The issue of pre-certification and authorization for studies has always been an issue for me when dealing with medical insurance companies. Beyond lab work and x-rays, all other studies require pre-approval.

I have asked on many occasions the purpose of these data, and the response is always that it is standard operating procedure. There are cases both for and against insurance company precertification and authorization, but ultimately, we as healthcare providers are seeking to identify the cause of a patient’s specific complaints.

These complaints — noted in the patient’s initial history and physical — are the guidelines I follow for determining how and why a certain study should be ordered. But many times I have to talk with a nonmedical person to argue my case.

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Despite my education, an insurance technician that’s been trained to read a manual makes the decision about which studies can or cannot be done. Even if I explain in great detail the medical need for a specific study, in my experience, the insurance tech will still tell me there is no indication.

Typically these interactions take three days from the initial call to the time the insurance company calls back. When they do call back, they usually want more information.

Realize the healthcare provider has already provided much of the information during the first request, and now has to come up with excuses to get data needed to make a diagnosis. Arguing with nonmedically trained insurance representatives is both time-consuming and frustrating for my staff and myself.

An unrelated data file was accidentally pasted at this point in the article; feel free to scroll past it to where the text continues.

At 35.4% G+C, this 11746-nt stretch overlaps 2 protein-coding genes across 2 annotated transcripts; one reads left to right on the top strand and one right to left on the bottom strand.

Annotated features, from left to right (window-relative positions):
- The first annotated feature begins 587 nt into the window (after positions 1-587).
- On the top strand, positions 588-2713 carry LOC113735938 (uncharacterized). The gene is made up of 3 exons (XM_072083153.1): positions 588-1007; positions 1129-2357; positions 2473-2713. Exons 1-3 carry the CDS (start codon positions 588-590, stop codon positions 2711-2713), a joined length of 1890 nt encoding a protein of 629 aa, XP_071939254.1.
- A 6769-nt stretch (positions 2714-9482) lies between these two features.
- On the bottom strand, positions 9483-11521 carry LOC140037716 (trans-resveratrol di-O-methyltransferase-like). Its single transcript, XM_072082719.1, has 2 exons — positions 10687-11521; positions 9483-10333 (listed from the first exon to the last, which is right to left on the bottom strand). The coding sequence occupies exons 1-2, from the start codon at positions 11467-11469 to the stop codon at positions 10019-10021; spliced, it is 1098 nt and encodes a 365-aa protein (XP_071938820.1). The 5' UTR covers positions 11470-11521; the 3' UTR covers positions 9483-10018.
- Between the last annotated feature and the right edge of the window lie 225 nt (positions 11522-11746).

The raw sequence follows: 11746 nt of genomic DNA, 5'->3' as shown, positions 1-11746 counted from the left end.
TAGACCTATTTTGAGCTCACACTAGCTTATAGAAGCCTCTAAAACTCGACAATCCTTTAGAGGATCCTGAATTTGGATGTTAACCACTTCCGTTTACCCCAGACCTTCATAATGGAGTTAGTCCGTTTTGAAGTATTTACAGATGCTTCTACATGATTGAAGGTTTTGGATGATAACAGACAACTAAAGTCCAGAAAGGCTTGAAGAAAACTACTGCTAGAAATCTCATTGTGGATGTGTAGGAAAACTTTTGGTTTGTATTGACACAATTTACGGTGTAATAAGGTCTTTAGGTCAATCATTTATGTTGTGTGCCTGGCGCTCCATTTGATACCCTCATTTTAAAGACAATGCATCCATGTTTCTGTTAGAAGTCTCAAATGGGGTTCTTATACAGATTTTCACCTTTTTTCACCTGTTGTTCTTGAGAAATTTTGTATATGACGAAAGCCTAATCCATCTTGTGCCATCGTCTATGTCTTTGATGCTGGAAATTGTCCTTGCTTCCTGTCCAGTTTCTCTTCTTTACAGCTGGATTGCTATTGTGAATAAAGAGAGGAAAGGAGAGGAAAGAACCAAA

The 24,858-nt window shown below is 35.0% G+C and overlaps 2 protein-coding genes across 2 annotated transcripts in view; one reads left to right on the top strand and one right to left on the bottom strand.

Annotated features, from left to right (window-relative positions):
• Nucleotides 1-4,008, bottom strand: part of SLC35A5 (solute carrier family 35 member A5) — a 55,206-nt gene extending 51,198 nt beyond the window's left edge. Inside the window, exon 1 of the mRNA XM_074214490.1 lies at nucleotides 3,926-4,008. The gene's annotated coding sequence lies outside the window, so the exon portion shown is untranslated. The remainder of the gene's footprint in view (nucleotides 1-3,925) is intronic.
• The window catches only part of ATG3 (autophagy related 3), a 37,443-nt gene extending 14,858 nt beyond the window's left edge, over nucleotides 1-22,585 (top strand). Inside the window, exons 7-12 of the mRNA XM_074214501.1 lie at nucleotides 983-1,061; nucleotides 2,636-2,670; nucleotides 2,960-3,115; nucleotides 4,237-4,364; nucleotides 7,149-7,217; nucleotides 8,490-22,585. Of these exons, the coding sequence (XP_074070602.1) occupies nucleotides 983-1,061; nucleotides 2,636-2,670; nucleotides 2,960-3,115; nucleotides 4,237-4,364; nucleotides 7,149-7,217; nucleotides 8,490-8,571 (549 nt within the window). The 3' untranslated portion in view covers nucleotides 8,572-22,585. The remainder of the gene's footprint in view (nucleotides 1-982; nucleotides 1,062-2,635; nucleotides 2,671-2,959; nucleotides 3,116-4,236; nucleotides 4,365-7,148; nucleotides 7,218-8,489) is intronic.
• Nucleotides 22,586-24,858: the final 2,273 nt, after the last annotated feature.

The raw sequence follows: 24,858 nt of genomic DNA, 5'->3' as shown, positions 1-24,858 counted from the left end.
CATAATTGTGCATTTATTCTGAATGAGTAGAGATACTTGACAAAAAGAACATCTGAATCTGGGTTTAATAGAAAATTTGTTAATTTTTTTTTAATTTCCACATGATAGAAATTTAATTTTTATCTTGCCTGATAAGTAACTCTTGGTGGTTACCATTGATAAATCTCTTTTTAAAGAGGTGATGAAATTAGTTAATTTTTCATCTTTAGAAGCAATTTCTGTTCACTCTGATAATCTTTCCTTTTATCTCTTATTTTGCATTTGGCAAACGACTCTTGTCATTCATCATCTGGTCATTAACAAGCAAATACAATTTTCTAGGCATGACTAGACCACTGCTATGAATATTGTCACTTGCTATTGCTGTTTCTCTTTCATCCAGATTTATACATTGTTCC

With all of our training, healthcare providers should call the shots to decide whether a study is needed to assist in a patient’s care and treatment, but instead this responsibility falls to an uneducated tech. How in the world did we allow this to happen?

In addition to these hassles, there are many other problems with insurance companies today, including low reimbursement for healthcare providers and high costs for patients.

Copayment costs are increasingly becoming a deterrent to patient care. I have many patients with HIV and/or hepatitis C who do not come in for their maintenance visits because they cannot afford insurance. As a caring physician, I have waived copayments for patients who need care and cannot afford it.

This leads to even an even lower reimbursement from insurance, since a $50 copay is usually the bulk of the payment for a visit. If an insurance company reimburses $16 to $30 of the cost of care, I have no recourse but to accept this. At that pay rate, not even a plumber or electrician would come out to service my home or business.

Is healthcare the only profession where fair trade does not apply? Providers are increasingly forced to see more and more patients in order to maintain our income and to afford the rising costs associated with carrying malpractice insurance and hiring support staff to haggle with insurance companies over reimbursement rates.

As the cost of healthcare increases, it seems the medical insurance industry is doing it’s best to pass costs onto healthcare providers and patients. Is this in the best interest of patient or the insurance company’s bottom line?

Patients have lost access to affordable healthcare, freedom to choose their physician and the right to medical care and medications unless deemed necessary by their insurance carrier. Somehow the medical field and the general public must find a way of gaining back some control.

If conditions do not improve, there will be a shortage of doctors. Healthcare providers cannot continue to pay increasing expenses and give quality patient care with the restrictions we have upon us at this time. I want to be a doctor, not a paper pusher or salesman. I believe this is what my patients want also.

Patrick Aufiero, MD, specializes in internal medicine and infectious diseases in Hamilton, N.J.